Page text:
Proceedings of the Nutrition Society

Oskar Kellner Symposium 2011 organised by the Leibniz Institute for Farm Animal Biology jointly with the Nutrition Society, Hotel Neptun, Warnemünde, Germany.9–11 September 2011,

Symposium on ‘Metabolic flexibility in animal and human nutrition’

Session I: Early nutrition programming, life performance and cognitive function

Adipose tissue development during early life: novel insights into energy balance from small and large mammals

Michael E. Symondsa1 c1, Mark Popea1 and Helen Budgea1

a1 The Early Life Nutrition Research Unit, Academic Child Health, School of Clinical Sciences, University Hospital, Nottingham NG7 2UH, UK

Abstract

Since the rediscovery of brown adipose tissue (BAT) in adult human subjects in 2007, there has been a dramatic resurgence in research interest in its role in heat production and energy balance. This has coincided with a reassessment of the origins of BAT and the suggestion that brown preadipocytes could share a common lineage with skeletal myoblasts. In precocial newborns, such as sheep, the onset of non-shivering thermogenesis through activation of the BAT-specific uncoupling protein 1 (UCP1) is essential for effective adaptation to the cold exposure of the extra-uterine environment. This is mediated by a combination of endocrine adaptations which accompany normal parturition at birth and further endocrine stimulation from the mother's milk. Three distinct adipose depots have been identified in all species studied to date. These contain either primarily white, primarily brown or a mix of brown and white adipocytes. The latter tissue type is present, at least, in the fetus and, thereafter, appears to take on the characteristics of white adipose tissue during postnatal development. It is becoming apparent that a range of organ-specific mechanisms can promote UCP1 expression. They include the liver, heart and skeletal muscle, and involve unique endocrine systems that are stimulated by cold exposure and/or exercise. These multiple pathways that promote BAT function vary with age and between species that may determine the potential to be manipulated in early life. Such interventions could modify, or reverse, the normal ontogenic pathway by which BAT disappears after birth, thereby facilitating BAT thermogenesis through the life cycle.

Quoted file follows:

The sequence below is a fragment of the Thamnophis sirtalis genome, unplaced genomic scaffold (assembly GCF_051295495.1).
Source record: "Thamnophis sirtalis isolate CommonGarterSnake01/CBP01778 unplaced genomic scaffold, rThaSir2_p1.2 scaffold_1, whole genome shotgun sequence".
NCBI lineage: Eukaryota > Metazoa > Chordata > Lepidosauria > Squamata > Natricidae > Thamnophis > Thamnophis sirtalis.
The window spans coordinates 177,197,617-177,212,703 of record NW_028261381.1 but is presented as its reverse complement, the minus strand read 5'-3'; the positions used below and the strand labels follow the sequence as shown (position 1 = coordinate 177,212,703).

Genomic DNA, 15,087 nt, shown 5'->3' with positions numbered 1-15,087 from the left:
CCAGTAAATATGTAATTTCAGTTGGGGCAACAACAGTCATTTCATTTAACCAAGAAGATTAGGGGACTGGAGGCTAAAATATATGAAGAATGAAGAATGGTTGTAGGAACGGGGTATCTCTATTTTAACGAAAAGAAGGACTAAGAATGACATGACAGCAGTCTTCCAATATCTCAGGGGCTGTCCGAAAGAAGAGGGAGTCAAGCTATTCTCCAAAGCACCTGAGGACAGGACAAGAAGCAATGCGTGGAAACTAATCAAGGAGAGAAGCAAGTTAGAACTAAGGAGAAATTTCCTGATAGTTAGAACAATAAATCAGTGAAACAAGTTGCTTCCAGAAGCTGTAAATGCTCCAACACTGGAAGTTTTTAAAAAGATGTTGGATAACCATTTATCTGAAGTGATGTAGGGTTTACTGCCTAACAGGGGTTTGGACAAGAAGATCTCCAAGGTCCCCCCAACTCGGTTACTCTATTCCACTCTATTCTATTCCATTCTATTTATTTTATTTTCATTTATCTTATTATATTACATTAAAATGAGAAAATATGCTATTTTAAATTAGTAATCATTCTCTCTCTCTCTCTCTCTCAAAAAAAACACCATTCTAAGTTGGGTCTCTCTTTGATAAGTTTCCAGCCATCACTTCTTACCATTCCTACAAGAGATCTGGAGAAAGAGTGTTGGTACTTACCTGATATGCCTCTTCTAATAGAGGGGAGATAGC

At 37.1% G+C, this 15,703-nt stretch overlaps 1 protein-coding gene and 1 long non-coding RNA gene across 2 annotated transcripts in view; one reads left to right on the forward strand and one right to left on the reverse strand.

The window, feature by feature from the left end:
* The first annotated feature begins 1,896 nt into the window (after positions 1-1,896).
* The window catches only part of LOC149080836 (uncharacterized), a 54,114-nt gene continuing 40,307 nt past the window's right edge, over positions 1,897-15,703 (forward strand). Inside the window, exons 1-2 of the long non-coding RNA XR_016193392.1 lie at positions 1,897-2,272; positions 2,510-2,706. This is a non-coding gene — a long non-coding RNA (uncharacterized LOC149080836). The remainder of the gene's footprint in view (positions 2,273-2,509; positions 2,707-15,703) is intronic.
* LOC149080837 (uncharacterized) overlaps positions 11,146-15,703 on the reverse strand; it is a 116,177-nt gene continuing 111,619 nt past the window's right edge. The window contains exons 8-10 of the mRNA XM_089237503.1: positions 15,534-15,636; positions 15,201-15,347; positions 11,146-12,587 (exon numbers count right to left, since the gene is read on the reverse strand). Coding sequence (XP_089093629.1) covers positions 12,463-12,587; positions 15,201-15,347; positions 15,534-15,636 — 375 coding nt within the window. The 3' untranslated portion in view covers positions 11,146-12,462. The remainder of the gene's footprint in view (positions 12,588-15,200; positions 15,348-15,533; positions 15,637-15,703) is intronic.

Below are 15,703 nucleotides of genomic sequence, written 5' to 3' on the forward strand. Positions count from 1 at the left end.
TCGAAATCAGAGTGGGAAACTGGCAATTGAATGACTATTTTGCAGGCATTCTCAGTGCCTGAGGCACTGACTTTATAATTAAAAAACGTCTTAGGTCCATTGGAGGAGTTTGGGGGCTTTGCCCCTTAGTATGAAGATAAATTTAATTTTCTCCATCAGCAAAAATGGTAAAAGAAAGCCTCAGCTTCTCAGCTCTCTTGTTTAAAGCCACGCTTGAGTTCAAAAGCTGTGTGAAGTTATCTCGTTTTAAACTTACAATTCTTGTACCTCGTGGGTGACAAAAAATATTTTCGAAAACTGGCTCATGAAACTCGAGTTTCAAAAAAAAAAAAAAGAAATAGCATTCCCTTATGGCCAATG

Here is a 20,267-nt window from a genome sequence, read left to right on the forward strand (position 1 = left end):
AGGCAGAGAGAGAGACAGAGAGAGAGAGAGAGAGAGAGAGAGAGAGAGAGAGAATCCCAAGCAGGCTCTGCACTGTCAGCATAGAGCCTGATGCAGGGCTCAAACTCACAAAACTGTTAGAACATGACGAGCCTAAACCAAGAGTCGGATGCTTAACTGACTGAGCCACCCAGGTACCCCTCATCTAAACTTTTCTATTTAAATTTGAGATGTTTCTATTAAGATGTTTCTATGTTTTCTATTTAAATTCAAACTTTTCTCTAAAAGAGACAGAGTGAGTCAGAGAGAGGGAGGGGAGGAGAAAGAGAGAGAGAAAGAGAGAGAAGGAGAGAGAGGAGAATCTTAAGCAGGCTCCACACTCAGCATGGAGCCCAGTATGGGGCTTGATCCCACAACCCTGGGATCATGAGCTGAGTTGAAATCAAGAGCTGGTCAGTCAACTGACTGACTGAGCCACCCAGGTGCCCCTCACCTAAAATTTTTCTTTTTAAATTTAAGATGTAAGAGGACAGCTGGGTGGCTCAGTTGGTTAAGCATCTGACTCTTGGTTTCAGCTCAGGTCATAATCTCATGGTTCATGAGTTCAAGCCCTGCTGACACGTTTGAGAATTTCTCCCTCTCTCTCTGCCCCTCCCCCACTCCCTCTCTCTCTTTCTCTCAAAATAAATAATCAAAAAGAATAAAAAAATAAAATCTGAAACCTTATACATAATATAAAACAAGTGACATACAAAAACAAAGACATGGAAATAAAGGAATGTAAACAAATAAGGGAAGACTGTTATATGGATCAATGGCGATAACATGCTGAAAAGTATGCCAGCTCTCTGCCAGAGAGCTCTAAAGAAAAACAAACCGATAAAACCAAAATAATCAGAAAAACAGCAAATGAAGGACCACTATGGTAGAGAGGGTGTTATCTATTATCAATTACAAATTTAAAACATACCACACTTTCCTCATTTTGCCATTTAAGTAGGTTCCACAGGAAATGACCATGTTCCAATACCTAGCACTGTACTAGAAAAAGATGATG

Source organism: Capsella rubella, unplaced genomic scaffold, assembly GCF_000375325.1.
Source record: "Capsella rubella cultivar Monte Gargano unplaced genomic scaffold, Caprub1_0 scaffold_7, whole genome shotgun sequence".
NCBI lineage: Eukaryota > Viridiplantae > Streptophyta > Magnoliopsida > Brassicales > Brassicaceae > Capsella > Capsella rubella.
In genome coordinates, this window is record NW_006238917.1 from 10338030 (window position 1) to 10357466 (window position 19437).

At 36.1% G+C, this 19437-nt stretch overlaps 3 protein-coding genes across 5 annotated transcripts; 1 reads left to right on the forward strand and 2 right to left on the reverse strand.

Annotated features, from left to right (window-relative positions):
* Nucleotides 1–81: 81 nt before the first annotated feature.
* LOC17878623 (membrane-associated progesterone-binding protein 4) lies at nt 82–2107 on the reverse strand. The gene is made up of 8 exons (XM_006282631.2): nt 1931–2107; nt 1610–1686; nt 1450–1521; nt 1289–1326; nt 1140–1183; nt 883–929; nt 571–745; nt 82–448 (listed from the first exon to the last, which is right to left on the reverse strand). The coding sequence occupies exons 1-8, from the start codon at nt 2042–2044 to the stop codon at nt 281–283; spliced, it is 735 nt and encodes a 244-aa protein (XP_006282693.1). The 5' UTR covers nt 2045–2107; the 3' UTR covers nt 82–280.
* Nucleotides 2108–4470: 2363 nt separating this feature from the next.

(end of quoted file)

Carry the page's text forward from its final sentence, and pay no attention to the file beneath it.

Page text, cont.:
(Online publication June 18 2012)

Correspondence

c1 Corresponding author: Professor Michael E. Symonds, fax +44 115 823 0626, email michael.symonds@nottingham.ac.uk